Al-Ghamdi MS. Continuing pharmaceutical education for community pharmacists in the eastern province of Saudi Arabia.J Fam Community Med 2001;8:45-52

How to cite this URL:
Al-Ghamdi MS. Continuing pharmaceutical education for community pharmacists in the eastern province of Saudi Arabia. J Fam Community Med [serial online] 2001 [cited 2021 Sep 17 ];8:45-52
Available from:

Full Text


In Saudi Arabia, patients tend to seek direct medical advice from community pharma­cists [1] who do not always adhere to the pharmaceutical laws and dispense prescrip­tion drugs over the counter. [1],[2],[3],[4] In addition, community pharmacists are involved in dissemination of drug information to both consumers and physicians. Previous re­search, however, has shown that the drug information resources of community phar­ma­cists are inadequate. [5] Therefore, struc­tured Continuing Pharmaceutical Education (CPE) programs would be extremely impor­tant to promote the knowledge and attitude of pharmacists working in the Kingdom in order to fulfil their duties towards patients and the community.

CPE programs could be defined as the lengthiest phase of pharmacists' education. CPE usually starts after graduation and con­tinues for life in order to improve the knowl­­edge, technical performance, commu­ni­ca­tion skills and professional standards of pharma­cists, and ultimately, pharmaceutical services. The type of courses and training programs differ in different institutions and countries. For instance, in Australia, educa­tional programs have been conducted to im­prove the prescribing of antibiotics. [6] In the USA some programs have been introduced to increase the knowledge of pharmacists about herbal medicine [7] and to optimize the use of new technologies for improving cost effec­tive­ness of the services. [8] Other pro­grams have also been conducted for training pharmacists to document interventions in patients' medical records. [9]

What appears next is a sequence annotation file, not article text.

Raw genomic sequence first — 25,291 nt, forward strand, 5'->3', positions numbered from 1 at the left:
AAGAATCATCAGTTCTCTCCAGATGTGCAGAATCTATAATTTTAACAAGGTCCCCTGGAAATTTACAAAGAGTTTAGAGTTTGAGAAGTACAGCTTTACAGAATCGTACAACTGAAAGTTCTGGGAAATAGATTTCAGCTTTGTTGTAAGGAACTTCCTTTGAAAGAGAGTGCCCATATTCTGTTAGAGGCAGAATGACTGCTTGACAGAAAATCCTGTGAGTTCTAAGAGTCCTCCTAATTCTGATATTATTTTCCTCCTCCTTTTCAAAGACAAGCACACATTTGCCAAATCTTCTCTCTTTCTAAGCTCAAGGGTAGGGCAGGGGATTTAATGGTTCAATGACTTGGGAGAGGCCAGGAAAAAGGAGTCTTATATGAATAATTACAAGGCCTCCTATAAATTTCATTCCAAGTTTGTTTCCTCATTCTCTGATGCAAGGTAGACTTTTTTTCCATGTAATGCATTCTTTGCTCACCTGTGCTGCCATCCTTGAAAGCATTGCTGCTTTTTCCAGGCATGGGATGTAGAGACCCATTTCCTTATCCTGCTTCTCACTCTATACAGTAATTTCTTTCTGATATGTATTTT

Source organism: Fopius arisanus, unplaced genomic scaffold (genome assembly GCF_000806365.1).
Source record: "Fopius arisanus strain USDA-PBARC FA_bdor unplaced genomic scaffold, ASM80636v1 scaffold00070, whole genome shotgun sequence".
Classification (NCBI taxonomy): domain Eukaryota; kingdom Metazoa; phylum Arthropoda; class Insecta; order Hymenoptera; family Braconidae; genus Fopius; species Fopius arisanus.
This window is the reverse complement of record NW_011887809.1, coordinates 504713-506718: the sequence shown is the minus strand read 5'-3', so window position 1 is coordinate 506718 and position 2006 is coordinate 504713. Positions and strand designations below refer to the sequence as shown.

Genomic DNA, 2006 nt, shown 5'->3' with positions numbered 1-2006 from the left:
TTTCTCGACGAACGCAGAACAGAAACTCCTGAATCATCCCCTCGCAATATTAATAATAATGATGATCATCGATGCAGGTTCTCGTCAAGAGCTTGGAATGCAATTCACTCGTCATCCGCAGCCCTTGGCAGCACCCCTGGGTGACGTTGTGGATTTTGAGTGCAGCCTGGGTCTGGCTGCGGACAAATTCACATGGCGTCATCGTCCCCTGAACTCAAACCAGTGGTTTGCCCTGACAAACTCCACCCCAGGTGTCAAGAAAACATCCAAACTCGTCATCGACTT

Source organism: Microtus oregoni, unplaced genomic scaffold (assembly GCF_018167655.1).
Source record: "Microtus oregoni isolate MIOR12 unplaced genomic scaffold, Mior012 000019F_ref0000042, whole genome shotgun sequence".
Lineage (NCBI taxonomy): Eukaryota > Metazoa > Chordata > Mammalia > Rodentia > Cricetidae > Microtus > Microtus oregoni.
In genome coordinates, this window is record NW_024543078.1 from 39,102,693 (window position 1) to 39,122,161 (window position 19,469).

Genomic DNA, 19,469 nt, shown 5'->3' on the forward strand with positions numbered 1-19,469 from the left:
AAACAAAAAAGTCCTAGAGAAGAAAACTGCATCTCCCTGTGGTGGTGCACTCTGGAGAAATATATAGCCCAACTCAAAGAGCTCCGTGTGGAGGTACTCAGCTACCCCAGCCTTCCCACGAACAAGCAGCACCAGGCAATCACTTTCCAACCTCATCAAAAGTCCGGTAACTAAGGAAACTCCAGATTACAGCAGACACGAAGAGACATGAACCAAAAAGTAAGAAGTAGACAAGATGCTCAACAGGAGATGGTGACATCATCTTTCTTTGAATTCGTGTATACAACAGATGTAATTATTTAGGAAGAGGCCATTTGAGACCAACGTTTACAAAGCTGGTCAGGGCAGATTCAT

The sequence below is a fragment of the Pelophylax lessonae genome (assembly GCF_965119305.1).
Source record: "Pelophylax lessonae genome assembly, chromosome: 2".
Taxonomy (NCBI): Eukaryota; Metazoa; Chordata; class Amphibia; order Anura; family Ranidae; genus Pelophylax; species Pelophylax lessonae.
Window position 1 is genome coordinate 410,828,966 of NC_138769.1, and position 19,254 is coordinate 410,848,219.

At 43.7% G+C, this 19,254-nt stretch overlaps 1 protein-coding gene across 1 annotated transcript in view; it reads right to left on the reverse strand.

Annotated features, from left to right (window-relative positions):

This study, however, is an attempt to help CPE planners by identifying the most important topics required by community pharmacists for continuing education. It also aims at determining the most significant factors that will attract pharmacists to educational activities, and at highlighting the major obstacles facing trainees in their participation in such programs. The aims were also extended to identify the most suitable method, time and day of the week to conduct such programs.